Instacart says its profit margins will be impacted by key gig workers paying an additional $ 2.00 per order during the coronavirus pandemic.
Instacart has filed a lawsuit against Seattle to protest a new law requiring grocery workers to pay gig workers at least $ 2.50 in premiums per order.
The Seattle Times reports that the emergency law was passed by the Seattle City Council on June 15 and incorporated into the law by Mayor Jenny Durkan on June 26. The “Premium Pay” mandate applies to food app companies such as Instacart as well as traditional delivary applications such as DoorDash, Postmates and Uber Eats.
The initiative, according to the Seattle Times, was driven by City Council members Lisa Herbold and Andrew Lewis. The two worked with the Working Washington union to elaborate and ultimately pass the law.
Overall, the Emergency Ordinance justifies salary increases for deliverers by considering their work as an essential service – a descriptor that has already been used for postmen, supermarket employees, and deliverers who work directly in stationary restaurants. According to legal regulations, gig drivers receive a hazard payment and compensation for the cost of buying masks and disinfecting vehicles.
Seattle. Image via Wikimedia Commons / User: CommunistSquared. (CCA-BY-1.0). Public domain.
In its lawsuit against the city, Instacart claims that the emergency mandate violates the Washington State Initiative 1634, which was passed in 2018 and approved directly by voters. This initiative, according to the Seattle Times, prohibits local governments from levying taxes or food taxes. In addition, the same law also prohibits taxes or duties on the “transfer and transportation” of food.
In addition, Instacart claims that the requirement to pay the premium affects its profitability and increases its costs.
Instacart, the Times adds, is also against Seattle, which prevents companies from passing on premium costs to customers.
"We are disappointed that the Seattle City Council and Mayor Durkan have decided to ignore the needs of Seattle citizens amid a global health crisis and widespread economic distress," said Instacart in a statement.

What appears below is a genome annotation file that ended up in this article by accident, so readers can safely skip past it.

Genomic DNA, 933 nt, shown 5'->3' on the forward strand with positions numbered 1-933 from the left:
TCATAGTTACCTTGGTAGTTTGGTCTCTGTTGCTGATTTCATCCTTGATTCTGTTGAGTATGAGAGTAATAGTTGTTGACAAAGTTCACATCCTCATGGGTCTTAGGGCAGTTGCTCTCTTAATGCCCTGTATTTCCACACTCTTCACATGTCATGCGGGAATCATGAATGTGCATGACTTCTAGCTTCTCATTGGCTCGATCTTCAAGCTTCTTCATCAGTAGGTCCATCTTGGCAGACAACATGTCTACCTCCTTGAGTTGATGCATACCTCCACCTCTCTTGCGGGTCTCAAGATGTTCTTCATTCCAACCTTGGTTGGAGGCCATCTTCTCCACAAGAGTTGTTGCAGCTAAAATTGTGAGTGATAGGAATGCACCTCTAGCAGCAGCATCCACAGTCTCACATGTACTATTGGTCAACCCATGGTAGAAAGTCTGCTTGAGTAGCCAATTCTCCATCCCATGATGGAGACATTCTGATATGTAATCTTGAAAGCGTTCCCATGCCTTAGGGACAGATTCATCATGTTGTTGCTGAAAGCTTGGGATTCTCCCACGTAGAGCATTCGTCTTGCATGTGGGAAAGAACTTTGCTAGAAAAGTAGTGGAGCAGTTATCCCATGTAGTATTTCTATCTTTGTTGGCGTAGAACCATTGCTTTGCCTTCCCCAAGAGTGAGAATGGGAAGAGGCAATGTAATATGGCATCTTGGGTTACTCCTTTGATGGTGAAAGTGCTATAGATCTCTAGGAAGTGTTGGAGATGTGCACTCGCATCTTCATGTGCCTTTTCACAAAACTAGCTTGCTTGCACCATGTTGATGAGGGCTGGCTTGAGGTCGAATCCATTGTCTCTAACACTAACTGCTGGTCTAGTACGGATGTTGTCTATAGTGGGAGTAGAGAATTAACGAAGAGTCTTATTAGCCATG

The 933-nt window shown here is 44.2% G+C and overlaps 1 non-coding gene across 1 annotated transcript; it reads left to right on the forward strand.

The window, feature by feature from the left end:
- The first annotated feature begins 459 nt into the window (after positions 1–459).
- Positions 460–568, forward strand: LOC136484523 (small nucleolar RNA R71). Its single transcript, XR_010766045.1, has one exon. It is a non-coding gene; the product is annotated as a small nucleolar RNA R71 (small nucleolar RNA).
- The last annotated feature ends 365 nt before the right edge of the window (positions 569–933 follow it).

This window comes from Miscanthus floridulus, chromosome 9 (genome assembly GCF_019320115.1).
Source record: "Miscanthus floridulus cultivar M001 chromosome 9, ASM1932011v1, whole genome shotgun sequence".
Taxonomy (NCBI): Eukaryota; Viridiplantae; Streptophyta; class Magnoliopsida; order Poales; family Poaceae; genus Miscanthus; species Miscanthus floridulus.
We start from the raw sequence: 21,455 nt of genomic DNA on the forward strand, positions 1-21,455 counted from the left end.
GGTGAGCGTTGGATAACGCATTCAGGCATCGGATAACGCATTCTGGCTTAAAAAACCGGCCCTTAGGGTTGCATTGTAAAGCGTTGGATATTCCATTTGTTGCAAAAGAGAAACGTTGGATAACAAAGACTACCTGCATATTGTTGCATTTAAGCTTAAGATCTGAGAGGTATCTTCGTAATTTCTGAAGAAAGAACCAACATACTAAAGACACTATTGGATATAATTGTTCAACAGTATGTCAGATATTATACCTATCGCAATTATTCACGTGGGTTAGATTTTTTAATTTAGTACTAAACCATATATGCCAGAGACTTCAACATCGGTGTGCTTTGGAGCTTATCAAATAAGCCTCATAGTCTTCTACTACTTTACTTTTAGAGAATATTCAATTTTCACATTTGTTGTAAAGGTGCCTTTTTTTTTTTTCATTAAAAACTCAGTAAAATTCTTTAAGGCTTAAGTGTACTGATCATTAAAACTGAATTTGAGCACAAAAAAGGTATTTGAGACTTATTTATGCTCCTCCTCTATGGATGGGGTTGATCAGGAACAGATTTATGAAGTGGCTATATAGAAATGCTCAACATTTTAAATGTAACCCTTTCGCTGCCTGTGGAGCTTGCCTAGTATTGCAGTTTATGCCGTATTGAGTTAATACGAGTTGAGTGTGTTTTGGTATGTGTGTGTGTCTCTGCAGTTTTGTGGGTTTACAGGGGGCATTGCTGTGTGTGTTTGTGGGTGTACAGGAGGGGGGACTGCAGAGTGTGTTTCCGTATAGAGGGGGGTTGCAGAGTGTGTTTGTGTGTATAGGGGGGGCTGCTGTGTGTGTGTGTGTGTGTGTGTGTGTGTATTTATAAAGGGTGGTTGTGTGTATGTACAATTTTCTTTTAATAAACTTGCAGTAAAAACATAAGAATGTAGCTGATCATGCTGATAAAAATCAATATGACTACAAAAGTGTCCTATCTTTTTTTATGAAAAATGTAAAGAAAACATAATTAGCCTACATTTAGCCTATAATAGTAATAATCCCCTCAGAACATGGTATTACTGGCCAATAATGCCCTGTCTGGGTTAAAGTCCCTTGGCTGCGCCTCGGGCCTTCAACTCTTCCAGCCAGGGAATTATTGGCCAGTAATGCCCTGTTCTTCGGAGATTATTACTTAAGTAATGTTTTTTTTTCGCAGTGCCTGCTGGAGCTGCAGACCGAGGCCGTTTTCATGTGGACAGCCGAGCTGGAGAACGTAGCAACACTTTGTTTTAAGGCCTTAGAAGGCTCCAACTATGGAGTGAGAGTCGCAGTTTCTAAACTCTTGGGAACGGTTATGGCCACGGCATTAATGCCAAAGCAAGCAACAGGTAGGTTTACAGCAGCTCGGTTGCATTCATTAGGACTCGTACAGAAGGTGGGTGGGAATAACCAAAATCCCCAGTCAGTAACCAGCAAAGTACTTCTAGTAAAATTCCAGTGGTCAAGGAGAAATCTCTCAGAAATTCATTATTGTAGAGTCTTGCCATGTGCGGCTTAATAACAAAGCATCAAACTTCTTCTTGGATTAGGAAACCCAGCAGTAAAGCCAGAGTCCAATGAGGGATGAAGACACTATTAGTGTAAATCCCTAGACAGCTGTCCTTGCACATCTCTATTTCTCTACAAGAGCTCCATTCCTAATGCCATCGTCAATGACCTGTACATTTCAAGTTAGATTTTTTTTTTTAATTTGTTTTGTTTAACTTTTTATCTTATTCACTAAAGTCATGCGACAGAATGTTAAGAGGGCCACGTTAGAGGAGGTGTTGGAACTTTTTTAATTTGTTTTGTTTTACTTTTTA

"This legislation is an obvious excess of power that violates federal and state constitutional law and (…) obliges companies not to sustainably subsidize services in Seattle for years to come," the company said.
But Sage Wilson, a spokesman for Working Washington, pointed out that Instacart isn't exactly hurting profits – the company has had record earnings since the coronavirus pandemic hit the U.S.
"It must have been quite expensive to hire a few lawyers to come up with these absurd arguments, but apparently the company has money to burn," said Wilson. "The coronavirus pandemic has made Instacart's CEO a billionaire and increased the company's value to $ 14 billion."
Similarly, City Councilor Herbold suggested that Instacart not only can afford the Seattle premium payment, but that it could be more ethical for the company to support its contractors' ability to earn an honest living.
"Instacart," said Herbold, "would choose to make their drivers suffer during this pandemic instead of volunteering."
The Times notes that the raise will stop once the pandemic is better under control.
Instacart, Biz Group, is challenging the Seattle law requiring gig workers to pay for dangers
Instacart is suing Seattle for a law requiring coronavirus premiums to be paid for delivery app drivers